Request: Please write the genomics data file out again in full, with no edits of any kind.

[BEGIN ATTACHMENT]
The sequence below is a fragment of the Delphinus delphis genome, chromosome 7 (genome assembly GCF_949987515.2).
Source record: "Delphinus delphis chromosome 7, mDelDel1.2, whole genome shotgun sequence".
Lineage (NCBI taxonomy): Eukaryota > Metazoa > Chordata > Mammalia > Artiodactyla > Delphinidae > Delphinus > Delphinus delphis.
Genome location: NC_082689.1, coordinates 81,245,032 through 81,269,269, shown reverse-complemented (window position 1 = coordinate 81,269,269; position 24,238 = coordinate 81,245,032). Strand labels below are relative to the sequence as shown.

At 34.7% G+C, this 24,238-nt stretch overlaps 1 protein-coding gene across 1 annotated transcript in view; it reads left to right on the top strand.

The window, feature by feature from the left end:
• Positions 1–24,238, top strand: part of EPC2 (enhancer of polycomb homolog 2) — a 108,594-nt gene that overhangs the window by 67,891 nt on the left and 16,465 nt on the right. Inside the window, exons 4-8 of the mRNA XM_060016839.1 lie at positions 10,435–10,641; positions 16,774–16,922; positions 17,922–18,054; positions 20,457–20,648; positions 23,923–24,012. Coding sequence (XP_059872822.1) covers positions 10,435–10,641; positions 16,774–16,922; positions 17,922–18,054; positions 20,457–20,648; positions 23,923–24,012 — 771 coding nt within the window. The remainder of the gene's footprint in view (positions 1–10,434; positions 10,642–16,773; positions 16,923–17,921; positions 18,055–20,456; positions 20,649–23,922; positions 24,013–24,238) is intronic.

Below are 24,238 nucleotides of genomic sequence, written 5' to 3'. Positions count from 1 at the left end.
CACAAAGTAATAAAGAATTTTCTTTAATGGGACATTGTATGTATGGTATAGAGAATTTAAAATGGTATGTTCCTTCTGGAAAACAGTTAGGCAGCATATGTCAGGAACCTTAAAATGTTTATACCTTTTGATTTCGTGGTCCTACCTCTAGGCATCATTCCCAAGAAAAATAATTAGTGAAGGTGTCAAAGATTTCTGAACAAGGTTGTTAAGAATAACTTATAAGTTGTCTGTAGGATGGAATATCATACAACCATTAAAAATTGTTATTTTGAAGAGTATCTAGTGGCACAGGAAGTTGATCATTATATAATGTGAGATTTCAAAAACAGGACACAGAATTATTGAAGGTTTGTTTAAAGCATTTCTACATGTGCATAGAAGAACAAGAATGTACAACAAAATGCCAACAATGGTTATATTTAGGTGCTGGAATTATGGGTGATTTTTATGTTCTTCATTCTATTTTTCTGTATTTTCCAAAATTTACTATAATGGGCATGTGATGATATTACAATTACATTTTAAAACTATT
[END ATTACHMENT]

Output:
The sequence below is a fragment of the Delphinus delphis genome, chromosome 7 (genome assembly GCF_949987515.2).
Source record: "Delphinus delphis chromosome 7, mDelDel1.2, whole genome shotgun sequence".
Lineage (NCBI taxonomy): Eukaryota > Metazoa > Chordata > Mammalia > Artiodactyla > Delphinidae > Delphinus > Delphinus delphis.
Genome location: NC_082689.1, coordinates 81,245,032 through 81,269,269, shown reverse-complemented (window position 1 = coordinate 81,269,269; position 24,238 = coordinate 81,245,032). Strand labels below are relative to the sequence as shown.

At 34.7% G+C, this 24,238-nt stretch overlaps 1 protein-coding gene across 1 annotated transcript in view; it reads left to right on the top strand.

The window, feature by feature from the left end:
• Positions 1–24,238, top strand: part of EPC2 (enhancer of polycomb homolog 2) — a 108,594-nt gene that overhangs the window by 67,891 nt on the left and 16,465 nt on the right. Inside the window, exons 4-8 of the mRNA XM_060016839.1 lie at positions 10,435–10,641; positions 16,774–16,922; positions 17,922–18,054; positions 20,457–20,648; positions 23,923–24,012. Coding sequence (XP_059872822.1) covers positions 10,435–10,641; positions 16,774–16,922; positions 17,922–18,054; positions 20,457–20,648; positions 23,923–24,012 — 771 coding nt within the window. The remainder of the gene's footprint in view (positions 1–10,434; positions 10,642–16,773; positions 16,923–17,921; positions 18,055–20,456; positions 20,649–23,922; positions 24,013–24,238) is intronic.

Below are 24,238 nucleotides of genomic sequence, written 5' to 3'. Positions count from 1 at the left end.
CACAAAGTAATAAAGAATTTTCTTTAATGGGACATTGTATGTATGGTATAGAGAATTTAAAATGGTATGTTCCTTCTGGAAAACAGTTAGGCAGCATATGTCAGGAACCTTAAAATGTTTATACCTTTTGATTTCGTGGTCCTACCTCTAGGCATCATTCCCAAGAAAAATAATTAGTGAAGGTGTCAAAGATTTCTGAACAAGGTTGTTAAGAATAACTTATAAGTTGTCTGTAGGATGGAATATCATACAACCATTAAAAATTGTTATTTTGAAGAGTATCTAGTGGCACAGGAAGTTGATCATTATATAATGTGAGATTTCAAAAACAGGACACAGAATTATTGAAGGTTTGTTTAAAGCATTTCTACATGTGCATAGAAGAACAAGAATGTACAACAAAATGCCAACAATGGTTATATTTAGGTGCTGGAATTATGGGTGATTTTTATGTTCTTCATTCTATTTTTCTGTATTTTCCAAAATTTACTATAATGGGCATGTGATGATATTACAATTACATTTTAAAACTATT